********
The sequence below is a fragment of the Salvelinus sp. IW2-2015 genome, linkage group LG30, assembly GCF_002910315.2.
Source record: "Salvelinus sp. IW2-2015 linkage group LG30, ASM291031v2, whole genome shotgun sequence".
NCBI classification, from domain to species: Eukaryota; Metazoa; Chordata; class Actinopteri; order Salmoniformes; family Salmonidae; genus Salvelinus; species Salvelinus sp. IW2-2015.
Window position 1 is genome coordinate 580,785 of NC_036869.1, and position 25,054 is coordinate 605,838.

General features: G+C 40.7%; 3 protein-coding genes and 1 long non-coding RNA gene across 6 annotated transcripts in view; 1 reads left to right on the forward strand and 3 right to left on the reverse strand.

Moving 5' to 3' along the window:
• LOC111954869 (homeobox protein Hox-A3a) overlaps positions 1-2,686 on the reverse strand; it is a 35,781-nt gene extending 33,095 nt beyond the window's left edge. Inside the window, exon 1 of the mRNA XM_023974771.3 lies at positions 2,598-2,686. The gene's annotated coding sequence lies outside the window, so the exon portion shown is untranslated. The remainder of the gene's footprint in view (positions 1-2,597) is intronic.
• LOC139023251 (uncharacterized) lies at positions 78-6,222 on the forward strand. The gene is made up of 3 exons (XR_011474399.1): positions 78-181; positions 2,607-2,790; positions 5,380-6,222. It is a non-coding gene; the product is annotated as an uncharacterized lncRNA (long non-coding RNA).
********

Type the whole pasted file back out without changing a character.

The sequence below is a fragment of the Salvelinus sp. IW2-2015 genome, linkage group LG30, assembly GCF_002910315.2.
Source record: "Salvelinus sp. IW2-2015 linkage group LG30, ASM291031v2, whole genome shotgun sequence".
NCBI classification, from domain to species: Eukaryota; Metazoa; Chordata; class Actinopteri; order Salmoniformes; family Salmonidae; genus Salvelinus; species Salvelinus sp. IW2-2015.
Window position 1 is genome coordinate 580,785 of NC_036869.1, and position 25,054 is coordinate 605,838.

General features: G+C 40.7%; 3 protein-coding genes and 1 long non-coding RNA gene across 6 annotated transcripts in view; 1 reads left to right on the forward strand and 3 right to left on the reverse strand.

Moving 5' to 3' along the window:
• LOC111954869 (homeobox protein Hox-A3a) overlaps positions 1-2,686 on the reverse strand; it is a 35,781-nt gene extending 33,095 nt beyond the window's left edge. Inside the window, exon 1 of the mRNA XM_023974771.3 lies at positions 2,598-2,686. The gene's annotated coding sequence lies outside the window, so the exon portion shown is untranslated. The remainder of the gene's footprint in view (positions 1-2,597) is intronic.
• LOC139023251 (uncharacterized) lies at positions 78-6,222 on the forward strand. The gene is made up of 3 exons (XR_011474399.1): positions 78-181; positions 2,607-2,790; positions 5,380-6,222. It is a non-coding gene; the product is annotated as an uncharacterized lncRNA (long non-coding RNA).